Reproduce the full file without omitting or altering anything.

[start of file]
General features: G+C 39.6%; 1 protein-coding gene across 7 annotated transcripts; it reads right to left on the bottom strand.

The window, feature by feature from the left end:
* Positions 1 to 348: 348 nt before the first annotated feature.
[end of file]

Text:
General features: G+C 39.6%; 1 protein-coding gene across 7 annotated transcripts; it reads right to left on the bottom strand.

The window, feature by feature from the left end:
* Positions 1 to 348: 348 nt before the first annotated feature.